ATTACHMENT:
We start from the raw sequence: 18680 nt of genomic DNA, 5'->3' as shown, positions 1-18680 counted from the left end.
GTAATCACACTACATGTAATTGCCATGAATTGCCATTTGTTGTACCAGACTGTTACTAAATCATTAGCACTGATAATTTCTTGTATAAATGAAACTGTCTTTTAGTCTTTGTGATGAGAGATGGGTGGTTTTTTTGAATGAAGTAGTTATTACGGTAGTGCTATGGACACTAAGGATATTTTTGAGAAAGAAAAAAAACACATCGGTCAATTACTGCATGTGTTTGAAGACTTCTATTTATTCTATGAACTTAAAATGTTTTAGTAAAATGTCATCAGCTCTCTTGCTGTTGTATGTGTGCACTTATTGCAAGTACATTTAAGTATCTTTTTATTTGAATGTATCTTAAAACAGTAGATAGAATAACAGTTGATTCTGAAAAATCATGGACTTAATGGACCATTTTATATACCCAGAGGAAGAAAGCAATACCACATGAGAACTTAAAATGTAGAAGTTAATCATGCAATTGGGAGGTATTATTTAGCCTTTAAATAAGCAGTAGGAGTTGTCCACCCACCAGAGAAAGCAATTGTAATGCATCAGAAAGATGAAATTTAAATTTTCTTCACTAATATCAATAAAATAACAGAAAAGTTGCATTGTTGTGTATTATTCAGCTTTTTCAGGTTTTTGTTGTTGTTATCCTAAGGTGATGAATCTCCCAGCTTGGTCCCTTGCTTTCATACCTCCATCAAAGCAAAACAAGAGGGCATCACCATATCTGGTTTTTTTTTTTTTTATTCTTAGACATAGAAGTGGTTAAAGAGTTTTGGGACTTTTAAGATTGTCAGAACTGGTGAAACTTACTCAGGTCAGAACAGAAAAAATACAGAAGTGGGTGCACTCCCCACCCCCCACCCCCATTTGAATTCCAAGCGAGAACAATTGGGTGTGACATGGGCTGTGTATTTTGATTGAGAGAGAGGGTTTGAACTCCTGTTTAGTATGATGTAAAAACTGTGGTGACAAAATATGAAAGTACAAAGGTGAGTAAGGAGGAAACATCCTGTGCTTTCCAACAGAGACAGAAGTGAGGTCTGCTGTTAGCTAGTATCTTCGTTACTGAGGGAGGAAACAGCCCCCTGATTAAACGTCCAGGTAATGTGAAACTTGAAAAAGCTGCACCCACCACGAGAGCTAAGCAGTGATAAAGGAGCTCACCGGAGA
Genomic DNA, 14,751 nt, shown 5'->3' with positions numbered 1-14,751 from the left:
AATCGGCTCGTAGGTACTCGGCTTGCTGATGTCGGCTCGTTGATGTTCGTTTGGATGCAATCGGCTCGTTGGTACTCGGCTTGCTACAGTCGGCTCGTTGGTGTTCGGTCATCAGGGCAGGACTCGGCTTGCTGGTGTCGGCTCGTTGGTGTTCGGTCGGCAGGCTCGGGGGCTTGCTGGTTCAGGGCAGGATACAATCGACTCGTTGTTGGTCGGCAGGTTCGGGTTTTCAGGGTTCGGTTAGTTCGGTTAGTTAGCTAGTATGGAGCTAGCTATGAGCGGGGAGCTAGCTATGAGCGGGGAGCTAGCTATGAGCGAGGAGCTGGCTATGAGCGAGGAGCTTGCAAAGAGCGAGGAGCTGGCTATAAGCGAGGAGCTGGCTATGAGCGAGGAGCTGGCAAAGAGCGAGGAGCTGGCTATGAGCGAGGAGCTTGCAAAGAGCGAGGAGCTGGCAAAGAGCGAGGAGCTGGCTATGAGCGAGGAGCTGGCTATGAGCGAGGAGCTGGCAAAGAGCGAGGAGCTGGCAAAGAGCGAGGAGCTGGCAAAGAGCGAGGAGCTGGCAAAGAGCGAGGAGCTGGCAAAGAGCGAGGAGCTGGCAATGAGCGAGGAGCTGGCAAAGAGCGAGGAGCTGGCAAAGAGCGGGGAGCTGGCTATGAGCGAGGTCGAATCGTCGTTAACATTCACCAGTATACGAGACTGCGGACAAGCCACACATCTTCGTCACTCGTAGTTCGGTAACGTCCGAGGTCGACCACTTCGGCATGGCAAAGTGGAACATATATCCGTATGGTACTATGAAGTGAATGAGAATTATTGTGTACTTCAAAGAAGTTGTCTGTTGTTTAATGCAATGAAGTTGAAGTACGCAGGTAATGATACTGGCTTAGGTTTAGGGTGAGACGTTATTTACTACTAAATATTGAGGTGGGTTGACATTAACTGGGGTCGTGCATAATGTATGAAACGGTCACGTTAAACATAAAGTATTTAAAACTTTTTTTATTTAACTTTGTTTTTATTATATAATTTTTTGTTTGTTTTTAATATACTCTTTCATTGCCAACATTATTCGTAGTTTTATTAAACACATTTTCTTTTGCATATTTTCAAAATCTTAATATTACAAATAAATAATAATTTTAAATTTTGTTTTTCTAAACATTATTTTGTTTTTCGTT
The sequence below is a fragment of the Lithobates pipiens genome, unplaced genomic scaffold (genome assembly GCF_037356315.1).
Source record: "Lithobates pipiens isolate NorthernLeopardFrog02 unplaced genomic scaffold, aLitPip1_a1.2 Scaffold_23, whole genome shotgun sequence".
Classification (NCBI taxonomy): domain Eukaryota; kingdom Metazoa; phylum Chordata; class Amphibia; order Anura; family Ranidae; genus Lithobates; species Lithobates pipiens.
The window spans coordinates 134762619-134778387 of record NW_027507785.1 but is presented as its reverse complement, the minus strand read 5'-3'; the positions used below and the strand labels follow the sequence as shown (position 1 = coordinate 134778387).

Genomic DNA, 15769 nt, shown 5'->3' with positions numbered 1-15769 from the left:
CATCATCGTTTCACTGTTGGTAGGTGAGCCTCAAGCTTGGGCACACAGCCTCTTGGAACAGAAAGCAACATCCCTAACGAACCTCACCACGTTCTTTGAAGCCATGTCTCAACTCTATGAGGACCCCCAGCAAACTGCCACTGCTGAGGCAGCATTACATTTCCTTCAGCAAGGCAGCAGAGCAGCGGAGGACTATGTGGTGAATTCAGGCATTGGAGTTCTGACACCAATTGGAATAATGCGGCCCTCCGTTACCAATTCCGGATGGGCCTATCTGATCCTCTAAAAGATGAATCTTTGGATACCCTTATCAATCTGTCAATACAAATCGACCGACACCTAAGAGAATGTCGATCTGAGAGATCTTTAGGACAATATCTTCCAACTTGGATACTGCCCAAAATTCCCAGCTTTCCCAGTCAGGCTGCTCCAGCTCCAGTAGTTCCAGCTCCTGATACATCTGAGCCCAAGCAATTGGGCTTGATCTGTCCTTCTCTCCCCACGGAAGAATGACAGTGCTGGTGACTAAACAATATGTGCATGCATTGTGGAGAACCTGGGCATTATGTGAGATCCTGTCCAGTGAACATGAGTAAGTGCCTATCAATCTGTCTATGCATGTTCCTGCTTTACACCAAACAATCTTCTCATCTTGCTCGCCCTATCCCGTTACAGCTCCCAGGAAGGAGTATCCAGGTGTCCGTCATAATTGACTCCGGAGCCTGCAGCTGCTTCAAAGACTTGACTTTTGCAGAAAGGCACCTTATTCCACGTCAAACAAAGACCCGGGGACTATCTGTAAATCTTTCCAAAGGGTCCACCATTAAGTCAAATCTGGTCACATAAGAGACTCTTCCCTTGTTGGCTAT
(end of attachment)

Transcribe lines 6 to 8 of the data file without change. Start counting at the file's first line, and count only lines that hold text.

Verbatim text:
Source record: "Lithobates pipiens isolate NorthernLeopardFrog02 unplaced genomic scaffold, aLitPip1_a1.2 Scaffold_23, whole genome shotgun sequence".
Classification (NCBI taxonomy): domain Eukaryota; kingdom Metazoa; phylum Chordata; class Amphibia; order Anura; family Ranidae; genus Lithobates; species Lithobates pipiens.
The window spans coordinates 134762619-134778387 of record NW_027507785.1 but is presented as its reverse complement, the minus strand read 5'-3'; the positions used below and the strand labels follow the sequence as shown (position 1 = coordinate 134778387).